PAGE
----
I don’t know if she has a glamorized idea of how show-business works, but her career path seemed pretty normal to me, even though she beat herself up because she had never won anything in her life, it’s normal for people to get to play the side character, the tree in the background or the best friend, and slowly make their way up from B roles until they catch their big break. In this case, Sumire’s was able to show her skills during the prelims of the Love Live.

Making a great debut as the center a spectacular show of rap battle skills. The song itself was more sing-songy than rap, but I’m not complaining, as the jazz-pop rhythm with soft string and musical energy that matches that of actual musicals was very enjoyable to listen to and see the performance on a tiara-cinderella-princes, Disney inspired stage. I can’t wait for the song to release on Spotify so I can have it on repeat. In the meantime, you can have a youtube link. It felt the song was shorter than most though.

Once again, leave it to Love Live to soften a genre like rap into a dreamlike pop-esque song, with subtle hints of what the original intent was supposed to be. Aren’t all songs supposed to rhyme regardless of genre? Rap was always had a very different meaning in the east than it has in the west. Commercially anyway. It’s only when an artist takes inspiration from western rap artists that they break the mold of what the genre means to the people that listen to it.



  1. To be fair they did say to just put an element of rap in their performance, so it doesn’t mean all the lyrics should be rap. Nonfiction is definitely one of Liella’s best songs to date. Sumire finally got her spotlight and it’s well deserved. The whole lack of self-confidence to be center felt kind of sudden though. From previous episodes it felt like Sumire would jump at the chance to be center in a heartbeat and it’s only when Kanon said it here that Sumire avoids it. Also, whoever drew the frames for this episode deserves a raise. Their expressions during Nonfiction were all so thumbnail worthy.

    1. Yep! Nonfiction is definitely a really catchy tune. I digress on the rap thing. As far as Sumire, I don’t see her abrupt change in lack of self-confidence as sudden, but inevitable. She from day one, has been talking with a mask on. She doesn’t really have the experience to explain accurately what show-business is all about. Because all she’s ever played are side characters. And I get this feeling she feels like she deserves to win, and thus swallows in her misery. She’s pompous and elite towards the other girls pretending to actually know what she’s doing, she’s overcompensating. But when the spotlight comes to her, she’s nervous and then show’s her true colors, something I think Keke saw from the very beginning. Keke saw through her mask, and wanted it to come off, that’s why I think they clashed so much. And now that it’s off, it’s Keke the one who pushes Sumire onwards, even at the cost of Keke’s emotional stability. But all ends well and Sumire comes out the other end a better person, and now actually shows love to the other girls because finally, she feels like she fits in with the group, and can be herself. At least IMO.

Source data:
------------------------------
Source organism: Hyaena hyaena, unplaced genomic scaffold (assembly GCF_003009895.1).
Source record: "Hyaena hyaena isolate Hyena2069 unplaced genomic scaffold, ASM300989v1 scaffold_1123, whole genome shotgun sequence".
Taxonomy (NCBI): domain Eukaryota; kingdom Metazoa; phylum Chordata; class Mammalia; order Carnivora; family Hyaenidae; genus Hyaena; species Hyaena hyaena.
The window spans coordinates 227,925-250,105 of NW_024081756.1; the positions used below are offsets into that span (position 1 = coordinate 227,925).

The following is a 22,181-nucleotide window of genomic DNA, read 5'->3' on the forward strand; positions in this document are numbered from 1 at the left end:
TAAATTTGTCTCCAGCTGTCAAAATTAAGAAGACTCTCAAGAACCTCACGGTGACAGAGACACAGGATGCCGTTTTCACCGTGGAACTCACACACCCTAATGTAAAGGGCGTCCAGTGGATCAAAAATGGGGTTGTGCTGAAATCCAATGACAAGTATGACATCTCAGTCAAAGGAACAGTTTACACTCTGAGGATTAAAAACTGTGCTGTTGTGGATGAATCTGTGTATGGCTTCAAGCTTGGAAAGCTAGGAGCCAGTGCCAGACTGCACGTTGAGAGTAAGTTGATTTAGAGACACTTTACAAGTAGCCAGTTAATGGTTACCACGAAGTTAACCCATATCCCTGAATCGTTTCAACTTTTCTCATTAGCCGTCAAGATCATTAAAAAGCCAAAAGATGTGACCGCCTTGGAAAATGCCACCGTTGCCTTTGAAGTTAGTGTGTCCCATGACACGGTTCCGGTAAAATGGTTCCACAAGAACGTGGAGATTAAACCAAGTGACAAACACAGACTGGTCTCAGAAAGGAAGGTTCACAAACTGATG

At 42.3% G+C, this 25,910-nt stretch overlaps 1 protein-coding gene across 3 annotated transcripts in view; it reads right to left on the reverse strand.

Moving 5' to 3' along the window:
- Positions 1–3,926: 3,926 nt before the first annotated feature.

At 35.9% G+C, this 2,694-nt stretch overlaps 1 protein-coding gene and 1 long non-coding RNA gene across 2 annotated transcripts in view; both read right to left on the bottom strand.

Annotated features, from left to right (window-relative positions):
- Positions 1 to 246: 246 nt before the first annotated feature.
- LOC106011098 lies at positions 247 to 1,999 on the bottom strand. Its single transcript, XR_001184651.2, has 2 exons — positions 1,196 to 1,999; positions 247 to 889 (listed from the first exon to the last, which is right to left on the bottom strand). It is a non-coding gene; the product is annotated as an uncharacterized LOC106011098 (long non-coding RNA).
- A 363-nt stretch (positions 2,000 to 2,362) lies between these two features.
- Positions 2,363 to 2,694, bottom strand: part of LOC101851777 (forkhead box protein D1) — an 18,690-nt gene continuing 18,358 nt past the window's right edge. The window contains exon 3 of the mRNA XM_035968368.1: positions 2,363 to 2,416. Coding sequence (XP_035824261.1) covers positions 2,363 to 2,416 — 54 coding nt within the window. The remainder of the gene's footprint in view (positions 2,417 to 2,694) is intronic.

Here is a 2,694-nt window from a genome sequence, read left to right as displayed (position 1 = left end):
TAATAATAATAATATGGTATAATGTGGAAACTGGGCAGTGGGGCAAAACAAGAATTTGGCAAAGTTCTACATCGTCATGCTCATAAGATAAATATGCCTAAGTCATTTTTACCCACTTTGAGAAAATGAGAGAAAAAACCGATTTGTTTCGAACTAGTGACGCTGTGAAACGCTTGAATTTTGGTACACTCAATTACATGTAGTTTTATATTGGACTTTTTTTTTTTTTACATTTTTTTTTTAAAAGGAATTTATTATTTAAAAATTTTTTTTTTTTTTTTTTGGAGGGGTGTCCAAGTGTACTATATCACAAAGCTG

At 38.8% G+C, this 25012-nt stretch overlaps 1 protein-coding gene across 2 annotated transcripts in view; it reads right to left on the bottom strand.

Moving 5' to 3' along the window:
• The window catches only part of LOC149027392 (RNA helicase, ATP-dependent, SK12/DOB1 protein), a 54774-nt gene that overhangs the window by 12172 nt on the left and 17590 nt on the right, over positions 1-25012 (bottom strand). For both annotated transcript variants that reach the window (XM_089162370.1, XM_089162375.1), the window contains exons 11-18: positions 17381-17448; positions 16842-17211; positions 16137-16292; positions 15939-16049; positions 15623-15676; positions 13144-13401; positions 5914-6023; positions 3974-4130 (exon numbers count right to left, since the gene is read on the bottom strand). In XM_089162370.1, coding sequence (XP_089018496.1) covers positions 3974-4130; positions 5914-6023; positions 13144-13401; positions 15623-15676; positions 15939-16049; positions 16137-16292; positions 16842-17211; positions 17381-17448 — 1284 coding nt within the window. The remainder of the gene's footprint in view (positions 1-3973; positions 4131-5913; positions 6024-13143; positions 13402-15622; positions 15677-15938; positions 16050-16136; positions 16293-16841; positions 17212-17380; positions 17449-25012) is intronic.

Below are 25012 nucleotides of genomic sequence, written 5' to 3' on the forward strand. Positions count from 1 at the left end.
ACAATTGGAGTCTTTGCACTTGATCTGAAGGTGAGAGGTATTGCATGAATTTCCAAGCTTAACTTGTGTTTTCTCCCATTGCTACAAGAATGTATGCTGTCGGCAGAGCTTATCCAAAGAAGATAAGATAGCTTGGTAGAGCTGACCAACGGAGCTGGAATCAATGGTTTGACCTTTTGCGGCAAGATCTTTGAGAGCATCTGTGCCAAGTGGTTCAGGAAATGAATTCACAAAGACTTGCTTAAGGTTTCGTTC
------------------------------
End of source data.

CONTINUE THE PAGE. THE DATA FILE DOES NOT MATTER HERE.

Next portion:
1. It did show in the end of their performance did it? How Sumire felt more at ease in their group hug. Like a really big burden was finally off. Looking back at past episodes how you saw Sumire does make sense. She never proactively asked for the center position and during their livestream it took Keke ordering her before she went up front. Like she was more comfy in the sidelines and was content with simply being the only one in the club with showbiz experience.

        Also I know her character isn’t exactly new as far as Love Live goes. Like Nico, Yohane, and Kasumi before her she also wanted to be special and stand out, but that angle of her lack of self-confidence IMO gave her a slightly deeper character? After she got her chance at center position you can’t help but feel so happy for her. Especially after the initial feedback about her center position.